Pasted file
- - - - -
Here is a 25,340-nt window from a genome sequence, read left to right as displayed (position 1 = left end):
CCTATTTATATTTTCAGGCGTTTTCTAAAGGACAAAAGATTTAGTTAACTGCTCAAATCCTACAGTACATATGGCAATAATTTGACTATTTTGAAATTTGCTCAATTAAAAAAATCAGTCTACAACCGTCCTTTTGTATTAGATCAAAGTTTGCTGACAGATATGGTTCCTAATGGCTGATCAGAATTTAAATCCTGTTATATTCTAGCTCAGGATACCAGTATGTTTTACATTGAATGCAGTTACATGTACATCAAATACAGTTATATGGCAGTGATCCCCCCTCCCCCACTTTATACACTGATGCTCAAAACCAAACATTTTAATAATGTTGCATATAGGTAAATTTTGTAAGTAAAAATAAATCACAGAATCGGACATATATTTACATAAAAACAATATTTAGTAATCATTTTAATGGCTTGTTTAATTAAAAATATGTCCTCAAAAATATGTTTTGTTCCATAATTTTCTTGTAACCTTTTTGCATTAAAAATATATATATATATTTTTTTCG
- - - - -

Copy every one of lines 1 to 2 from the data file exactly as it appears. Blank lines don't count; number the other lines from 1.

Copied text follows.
Here is a 25,340-nt window from a genome sequence, read left to right as displayed (position 1 = left end):
CCTATTTATATTTTCAGGCGTTTTCTAAAGGACAAAAGATTTAGTTAACTGCTCAAATCCTACAGTACATATGGCAATAATTTGACTATTTTGAAATTTGCTCAATTAAAAAAATCAGTCTACAACCGTCCTTTTGTATTAGATCAAAGTTTGCTGACAGATATGGTTCCTAATGGCTGATCAGAATTTAAATCCTGTTATATTCTAGCTCAGGATACCAGTATGTTTTACATTGAATGCAGTTACATGTACATCAAATACAGTTATATGGCAGTGATCCCCCCTCCCCCACTTTATACACTGATGCTCAAAACCAAACATTTTAATAATGTTGCATATAGGTAAATTTTGTAAGTAAAAATAAATCACAGAATCGGACATATATTTACATAAAAACAATATTTAGTAATCATTTTAATGGCTTGTTTAATTAAAAATATGTCCTCAAAAATATGTTTTGTTCCATAATTTTCTTGTAACCTTTTTGCATTAAAAATATATATATATATTTTTTTCG